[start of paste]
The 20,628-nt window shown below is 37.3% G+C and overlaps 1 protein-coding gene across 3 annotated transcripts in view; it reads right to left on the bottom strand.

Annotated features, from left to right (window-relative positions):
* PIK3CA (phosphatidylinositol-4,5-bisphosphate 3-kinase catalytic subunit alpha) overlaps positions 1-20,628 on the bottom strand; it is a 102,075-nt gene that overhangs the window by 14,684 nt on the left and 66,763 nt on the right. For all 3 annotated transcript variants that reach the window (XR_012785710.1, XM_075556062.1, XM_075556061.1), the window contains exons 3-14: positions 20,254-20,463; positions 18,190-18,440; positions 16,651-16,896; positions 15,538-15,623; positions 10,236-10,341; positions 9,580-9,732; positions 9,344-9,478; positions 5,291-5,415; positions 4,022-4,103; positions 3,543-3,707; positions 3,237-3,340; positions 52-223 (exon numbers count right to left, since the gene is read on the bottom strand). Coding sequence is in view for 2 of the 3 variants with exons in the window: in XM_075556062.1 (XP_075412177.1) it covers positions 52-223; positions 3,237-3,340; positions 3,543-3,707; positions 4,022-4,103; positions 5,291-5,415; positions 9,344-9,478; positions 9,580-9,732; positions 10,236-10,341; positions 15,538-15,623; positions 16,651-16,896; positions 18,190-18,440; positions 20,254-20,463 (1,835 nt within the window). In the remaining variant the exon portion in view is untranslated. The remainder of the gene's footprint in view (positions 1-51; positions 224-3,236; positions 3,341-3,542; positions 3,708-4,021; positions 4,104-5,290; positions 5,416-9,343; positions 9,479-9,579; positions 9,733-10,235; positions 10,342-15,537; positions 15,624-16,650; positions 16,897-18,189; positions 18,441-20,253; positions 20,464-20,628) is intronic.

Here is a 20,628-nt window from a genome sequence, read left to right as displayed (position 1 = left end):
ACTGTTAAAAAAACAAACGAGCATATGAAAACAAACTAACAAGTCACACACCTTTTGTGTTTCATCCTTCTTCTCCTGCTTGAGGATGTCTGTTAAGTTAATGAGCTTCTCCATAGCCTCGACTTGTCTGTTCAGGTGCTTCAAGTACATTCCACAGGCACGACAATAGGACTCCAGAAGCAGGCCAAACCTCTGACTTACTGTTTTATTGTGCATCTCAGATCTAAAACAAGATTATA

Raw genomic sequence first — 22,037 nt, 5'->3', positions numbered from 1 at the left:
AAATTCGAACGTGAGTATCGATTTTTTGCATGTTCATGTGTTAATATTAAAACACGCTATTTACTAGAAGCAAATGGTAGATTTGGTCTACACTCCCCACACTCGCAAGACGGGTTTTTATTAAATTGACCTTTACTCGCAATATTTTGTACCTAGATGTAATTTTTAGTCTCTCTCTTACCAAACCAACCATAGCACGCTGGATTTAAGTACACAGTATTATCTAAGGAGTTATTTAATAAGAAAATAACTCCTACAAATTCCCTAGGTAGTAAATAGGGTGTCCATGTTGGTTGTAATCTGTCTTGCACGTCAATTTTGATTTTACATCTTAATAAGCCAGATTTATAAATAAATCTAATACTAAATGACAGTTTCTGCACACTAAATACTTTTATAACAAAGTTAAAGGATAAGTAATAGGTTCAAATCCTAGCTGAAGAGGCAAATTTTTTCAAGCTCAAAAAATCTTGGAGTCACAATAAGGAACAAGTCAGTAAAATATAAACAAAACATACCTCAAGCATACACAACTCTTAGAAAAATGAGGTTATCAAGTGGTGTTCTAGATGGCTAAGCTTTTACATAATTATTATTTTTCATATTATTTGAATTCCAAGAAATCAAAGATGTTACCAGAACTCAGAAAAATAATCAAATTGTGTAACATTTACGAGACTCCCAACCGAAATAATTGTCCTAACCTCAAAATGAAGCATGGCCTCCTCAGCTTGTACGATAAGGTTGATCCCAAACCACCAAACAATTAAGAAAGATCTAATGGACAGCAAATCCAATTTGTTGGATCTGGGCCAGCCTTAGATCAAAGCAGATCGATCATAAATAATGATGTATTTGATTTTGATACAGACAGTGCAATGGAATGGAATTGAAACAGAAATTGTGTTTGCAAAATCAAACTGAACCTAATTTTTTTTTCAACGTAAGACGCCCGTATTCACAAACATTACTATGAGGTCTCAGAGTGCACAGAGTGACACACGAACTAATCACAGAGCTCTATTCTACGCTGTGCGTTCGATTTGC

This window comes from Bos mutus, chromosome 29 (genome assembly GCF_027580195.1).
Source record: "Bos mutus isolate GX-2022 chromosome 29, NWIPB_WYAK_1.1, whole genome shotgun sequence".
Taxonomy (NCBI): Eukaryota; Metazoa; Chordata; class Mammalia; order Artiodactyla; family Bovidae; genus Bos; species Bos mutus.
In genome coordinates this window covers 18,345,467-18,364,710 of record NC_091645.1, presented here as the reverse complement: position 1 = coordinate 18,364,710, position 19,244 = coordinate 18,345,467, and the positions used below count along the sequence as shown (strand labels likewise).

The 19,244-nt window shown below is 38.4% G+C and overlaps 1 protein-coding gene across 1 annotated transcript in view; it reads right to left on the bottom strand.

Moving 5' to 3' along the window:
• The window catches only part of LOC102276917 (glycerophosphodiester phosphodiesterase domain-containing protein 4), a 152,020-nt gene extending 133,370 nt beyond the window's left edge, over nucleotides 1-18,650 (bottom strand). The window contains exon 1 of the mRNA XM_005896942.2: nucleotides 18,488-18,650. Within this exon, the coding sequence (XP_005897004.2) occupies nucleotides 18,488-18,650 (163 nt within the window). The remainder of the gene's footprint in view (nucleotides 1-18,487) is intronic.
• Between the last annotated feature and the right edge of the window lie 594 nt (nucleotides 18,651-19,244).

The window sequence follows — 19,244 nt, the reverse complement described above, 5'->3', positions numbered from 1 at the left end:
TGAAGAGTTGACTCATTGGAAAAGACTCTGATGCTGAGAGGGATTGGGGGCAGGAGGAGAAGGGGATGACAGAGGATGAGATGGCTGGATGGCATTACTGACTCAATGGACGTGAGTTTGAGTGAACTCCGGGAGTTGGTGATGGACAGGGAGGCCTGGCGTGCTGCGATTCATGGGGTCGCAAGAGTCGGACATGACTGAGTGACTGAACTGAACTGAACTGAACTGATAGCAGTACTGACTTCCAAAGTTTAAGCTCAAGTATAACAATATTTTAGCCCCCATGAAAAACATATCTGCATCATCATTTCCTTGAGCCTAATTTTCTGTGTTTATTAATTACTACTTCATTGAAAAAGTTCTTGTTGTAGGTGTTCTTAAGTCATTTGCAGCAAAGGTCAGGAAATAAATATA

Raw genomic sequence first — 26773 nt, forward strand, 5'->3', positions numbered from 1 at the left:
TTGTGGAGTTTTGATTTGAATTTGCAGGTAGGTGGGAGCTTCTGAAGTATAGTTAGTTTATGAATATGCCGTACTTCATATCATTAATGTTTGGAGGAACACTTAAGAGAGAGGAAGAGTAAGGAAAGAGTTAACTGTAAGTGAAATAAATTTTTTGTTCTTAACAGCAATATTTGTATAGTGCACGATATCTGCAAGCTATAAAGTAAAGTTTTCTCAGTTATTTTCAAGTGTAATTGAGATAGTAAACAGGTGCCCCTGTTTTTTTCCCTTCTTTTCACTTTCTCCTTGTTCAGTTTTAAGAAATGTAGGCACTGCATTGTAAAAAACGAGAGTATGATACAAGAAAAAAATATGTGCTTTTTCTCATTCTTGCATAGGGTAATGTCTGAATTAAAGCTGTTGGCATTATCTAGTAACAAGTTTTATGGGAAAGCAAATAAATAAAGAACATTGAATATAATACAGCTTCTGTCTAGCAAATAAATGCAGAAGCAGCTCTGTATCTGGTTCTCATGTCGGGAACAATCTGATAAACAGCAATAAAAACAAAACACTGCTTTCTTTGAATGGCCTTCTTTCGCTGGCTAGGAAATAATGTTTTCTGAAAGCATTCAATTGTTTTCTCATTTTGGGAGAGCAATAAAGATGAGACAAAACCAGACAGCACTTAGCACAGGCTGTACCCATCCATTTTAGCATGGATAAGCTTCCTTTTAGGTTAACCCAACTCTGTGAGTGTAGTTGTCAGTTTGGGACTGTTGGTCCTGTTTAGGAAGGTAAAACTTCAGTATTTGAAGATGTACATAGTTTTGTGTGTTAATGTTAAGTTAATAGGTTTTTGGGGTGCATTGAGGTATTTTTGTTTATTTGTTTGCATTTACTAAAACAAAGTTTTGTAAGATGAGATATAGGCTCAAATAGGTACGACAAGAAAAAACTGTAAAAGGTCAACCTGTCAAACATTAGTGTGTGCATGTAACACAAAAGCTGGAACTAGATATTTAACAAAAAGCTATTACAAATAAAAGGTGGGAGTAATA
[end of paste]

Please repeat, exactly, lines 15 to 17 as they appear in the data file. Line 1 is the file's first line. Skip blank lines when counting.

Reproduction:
• Between the last annotated feature and the right edge of the window lie 594 nt (nucleotides 18,651-19,244).

The window sequence follows — 19,244 nt, the reverse complement described above, 5'->3', positions numbered from 1 at the left end:
TGAAGAGTTGACTCATTGGAAAAGACTCTGATGCTGAGAGGGATTGGGGGCAGGAGGAGAAGGGGATGACAGAGGATGAGATGGCTGGATGGCATTACTGACTCAATGGACGTGAGTTTGAGTGAACTCCGGGAGTTGGTGATGGACAGGGAGGCCTGGCGTGCTGCGATTCATGGGGTCGCAAGAGTCGGACATGACTGAGTGACTGAACTGAACTGAACTGAACTGATAGCAGTACTGACTTCCAAAGTTTAAGCTCAAGTATAACAATATTTTAGCCCCCATGAAAAACATATCTGCATCATCATTTCCTTGAGCCTAATTTTCTGTGTTTATTAATTACTACTTCATTGAAAAAGTTCTTGTTGTAGGTGTTCTTAAGTCATTTGCAGCAAAGGTCAGGAAATAAATATA